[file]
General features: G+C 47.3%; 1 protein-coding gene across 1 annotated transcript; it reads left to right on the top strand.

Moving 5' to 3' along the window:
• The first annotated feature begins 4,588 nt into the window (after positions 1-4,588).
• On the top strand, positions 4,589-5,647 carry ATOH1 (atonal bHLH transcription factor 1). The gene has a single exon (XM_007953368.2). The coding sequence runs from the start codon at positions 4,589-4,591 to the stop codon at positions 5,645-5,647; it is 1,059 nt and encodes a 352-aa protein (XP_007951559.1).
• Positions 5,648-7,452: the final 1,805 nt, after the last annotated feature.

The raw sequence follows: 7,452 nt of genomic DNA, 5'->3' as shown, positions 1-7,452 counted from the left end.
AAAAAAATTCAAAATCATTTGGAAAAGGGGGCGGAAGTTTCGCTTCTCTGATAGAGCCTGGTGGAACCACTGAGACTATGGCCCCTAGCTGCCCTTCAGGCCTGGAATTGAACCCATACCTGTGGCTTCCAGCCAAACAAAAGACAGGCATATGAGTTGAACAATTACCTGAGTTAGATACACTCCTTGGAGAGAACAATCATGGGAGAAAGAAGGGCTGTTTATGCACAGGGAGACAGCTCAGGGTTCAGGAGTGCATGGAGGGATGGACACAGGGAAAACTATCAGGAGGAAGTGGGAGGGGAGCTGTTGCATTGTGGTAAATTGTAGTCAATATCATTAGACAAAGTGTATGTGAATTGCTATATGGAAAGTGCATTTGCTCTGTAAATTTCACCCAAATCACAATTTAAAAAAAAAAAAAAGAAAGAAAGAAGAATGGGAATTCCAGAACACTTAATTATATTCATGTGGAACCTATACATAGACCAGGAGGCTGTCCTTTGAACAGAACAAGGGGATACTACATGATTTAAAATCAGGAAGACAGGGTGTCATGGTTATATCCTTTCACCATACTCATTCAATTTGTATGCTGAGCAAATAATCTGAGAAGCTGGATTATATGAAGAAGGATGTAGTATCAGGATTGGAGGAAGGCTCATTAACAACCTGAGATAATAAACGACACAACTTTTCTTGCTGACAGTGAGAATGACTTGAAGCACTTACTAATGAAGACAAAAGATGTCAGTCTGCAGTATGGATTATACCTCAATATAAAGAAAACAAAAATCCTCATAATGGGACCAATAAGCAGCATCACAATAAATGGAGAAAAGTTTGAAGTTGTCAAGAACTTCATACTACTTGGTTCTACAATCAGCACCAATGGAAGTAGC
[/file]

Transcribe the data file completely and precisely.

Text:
General features: G+C 47.3%; 1 protein-coding gene across 1 annotated transcript; it reads left to right on the top strand.

Moving 5' to 3' along the window:
• The first annotated feature begins 4,588 nt into the window (after positions 1-4,588).
• On the top strand, positions 4,589-5,647 carry ATOH1 (atonal bHLH transcription factor 1). The gene has a single exon (XM_007953368.2). The coding sequence runs from the start codon at positions 4,589-4,591 to the stop codon at positions 5,645-5,647; it is 1,059 nt and encodes a 352-aa protein (XP_007951559.1).
• Positions 5,648-7,452: the final 1,805 nt, after the last annotated feature.

The raw sequence follows: 7,452 nt of genomic DNA, 5'->3' as shown, positions 1-7,452 counted from the left end.
AAAAAAATTCAAAATCATTTGGAAAAGGGGGCGGAAGTTTCGCTTCTCTGATAGAGCCTGGTGGAACCACTGAGACTATGGCCCCTAGCTGCCCTTCAGGCCTGGAATTGAACCCATACCTGTGGCTTCCAGCCAAACAAAAGACAGGCATATGAGTTGAACAATTACCTGAGTTAGATACACTCCTTGGAGAGAACAATCATGGGAGAAAGAAGGGCTGTTTATGCACAGGGAGACAGCTCAGGGTTCAGGAGTGCATGGAGGGATGGACACAGGGAAAACTATCAGGAGGAAGTGGGAGGGGAGCTGTTGCATTGTGGTAAATTGTAGTCAATATCATTAGACAAAGTGTATGTGAATTGCTATATGGAAAGTGCATTTGCTCTGTAAATTTCACCCAAATCACAATTTAAAAAAAAAAAAAAGAAAGAAAGAAGAATGGGAATTCCAGAACACTTAATTATATTCATGTGGAACCTATACATAGACCAGGAGGCTGTCCTTTGAACAGAACAAGGGGATACTACATGATTTAAAATCAGGAAGACAGGGTGTCATGGTTATATCCTTTCACCATACTCATTCAATTTGTATGCTGAGCAAATAATCTGAGAAGCTGGATTATATGAAGAAGGATGTAGTATCAGGATTGGAGGAAGGCTCATTAACAACCTGAGATAATAAACGACACAACTTTTCTTGCTGACAGTGAGAATGACTTGAAGCACTTACTAATGAAGACAAAAGATGTCAGTCTGCAGTATGGATTATACCTCAATATAAAGAAAACAAAAATCCTCATAATGGGACCAATAAGCAGCATCACAATAAATGGAGAAAAGTTTGAAGTTGTCAAGAACTTCATACTACTTGGTTCTACAATCAGCACCAATGGAAGTAGC